China is kicking America’s ass in the EV battery race, which is causing significant damage to the domestic battery sector. This trend will likely result in companies like GM and Ford losing their international status. It’s going to define the 21st century.
In recent years, the relationship between the US and China — the world’s economic superpowers — has devolved into an unwieldy tug-of-war between economic interdependence and deep-seated distrust. On one hand, diplomats are trying furiously to maintain a stable world and keep money flowing between the two countries. But at the same time, one of the relationship’s most salient features is that it is a contest for control over the technology that will define the 21st century.
In the latter battle there is one area where the US has fallen woefully behind: batteries. China’s state-supported enterprises — let’s call them China Inc. — dominate in every aspect of the development of batteries for electric vehicles, from the mining and refining of raw materials to the manufacture of the batteries themselves.
“The danger is that we won’t have a domestic battery sector and we will totally in perpetuity rely on China to build cells for us,” Tu Le, the founder of the consultancy Sino Auto Insights, told me. And without cheap batteries to power fleets of cheap electric vehicles, he argued, companies like GM and Ford “run the risk of becoming regional players and losing their international status.”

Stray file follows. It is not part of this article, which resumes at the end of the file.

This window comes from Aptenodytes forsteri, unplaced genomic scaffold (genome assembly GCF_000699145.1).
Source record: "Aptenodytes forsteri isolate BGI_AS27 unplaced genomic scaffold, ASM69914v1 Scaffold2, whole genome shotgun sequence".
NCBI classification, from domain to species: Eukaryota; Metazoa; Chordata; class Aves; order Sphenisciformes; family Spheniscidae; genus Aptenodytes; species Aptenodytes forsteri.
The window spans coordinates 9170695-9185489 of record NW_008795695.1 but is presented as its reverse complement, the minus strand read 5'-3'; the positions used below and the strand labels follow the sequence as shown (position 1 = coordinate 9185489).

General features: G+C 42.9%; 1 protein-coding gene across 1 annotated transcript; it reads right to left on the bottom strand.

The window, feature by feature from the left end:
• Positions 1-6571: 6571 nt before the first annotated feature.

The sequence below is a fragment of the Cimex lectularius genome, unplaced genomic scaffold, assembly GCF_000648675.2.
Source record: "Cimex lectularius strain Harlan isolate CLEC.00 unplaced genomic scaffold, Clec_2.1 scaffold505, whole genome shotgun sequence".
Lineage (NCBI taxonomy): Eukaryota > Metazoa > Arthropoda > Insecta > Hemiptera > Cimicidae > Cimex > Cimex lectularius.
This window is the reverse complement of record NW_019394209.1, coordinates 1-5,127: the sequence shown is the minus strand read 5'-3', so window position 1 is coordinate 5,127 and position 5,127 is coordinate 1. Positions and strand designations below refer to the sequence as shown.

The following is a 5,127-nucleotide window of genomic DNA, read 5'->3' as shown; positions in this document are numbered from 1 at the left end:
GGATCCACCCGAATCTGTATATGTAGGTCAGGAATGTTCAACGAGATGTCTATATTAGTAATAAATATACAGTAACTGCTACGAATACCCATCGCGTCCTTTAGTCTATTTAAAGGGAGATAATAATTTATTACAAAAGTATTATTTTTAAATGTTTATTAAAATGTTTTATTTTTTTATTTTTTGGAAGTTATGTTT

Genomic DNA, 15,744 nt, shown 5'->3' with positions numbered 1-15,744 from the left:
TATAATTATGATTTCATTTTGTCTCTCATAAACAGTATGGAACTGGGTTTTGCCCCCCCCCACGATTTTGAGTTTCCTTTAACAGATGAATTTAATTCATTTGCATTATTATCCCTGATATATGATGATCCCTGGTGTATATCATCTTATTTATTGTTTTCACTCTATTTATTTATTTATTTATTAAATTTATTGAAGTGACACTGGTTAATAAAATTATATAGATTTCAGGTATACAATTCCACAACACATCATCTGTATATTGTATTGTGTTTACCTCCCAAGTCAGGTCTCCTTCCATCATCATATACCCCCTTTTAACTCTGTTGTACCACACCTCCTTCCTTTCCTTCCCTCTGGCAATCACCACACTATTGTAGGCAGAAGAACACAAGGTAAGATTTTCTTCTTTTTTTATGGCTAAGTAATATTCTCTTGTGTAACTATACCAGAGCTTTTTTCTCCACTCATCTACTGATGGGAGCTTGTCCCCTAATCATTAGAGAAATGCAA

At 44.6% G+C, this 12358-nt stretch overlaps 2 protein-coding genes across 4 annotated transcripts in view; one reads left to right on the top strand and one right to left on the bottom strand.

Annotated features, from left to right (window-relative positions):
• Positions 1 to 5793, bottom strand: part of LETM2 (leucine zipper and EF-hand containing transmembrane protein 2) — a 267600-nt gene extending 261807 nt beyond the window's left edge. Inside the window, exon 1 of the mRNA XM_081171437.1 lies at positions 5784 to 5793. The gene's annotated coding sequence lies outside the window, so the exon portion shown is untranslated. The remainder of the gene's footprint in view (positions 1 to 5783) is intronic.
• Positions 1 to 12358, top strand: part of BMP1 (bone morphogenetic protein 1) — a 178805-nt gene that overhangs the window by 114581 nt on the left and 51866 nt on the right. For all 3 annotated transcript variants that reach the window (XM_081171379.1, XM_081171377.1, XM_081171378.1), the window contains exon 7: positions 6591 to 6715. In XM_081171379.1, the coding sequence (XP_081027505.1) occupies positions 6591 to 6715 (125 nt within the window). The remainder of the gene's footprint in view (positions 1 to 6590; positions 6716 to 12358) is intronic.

Until US automakers can source batteries domestically, or from friendly nations, they will depend on maintaining good relations with Beijing. It is an increasingly fraught partnership, even setting geopolitics aside. For the past 40 years China needed foreign automakers to help develop its own car industry through joint ventures. But as China’s domestic electric-vehicle market takes off, the tables have turned. Beijing is boosting its homegrown products, and foreign automakers — which already need China Inc.’s batteries to build more EVs — are losing market share.
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The winner of the battery war will not only control the electric-vehicle market but also produce thousands of jobs, control the future of mobility, and dictate the West’s ability to transition to greener forms of energy.
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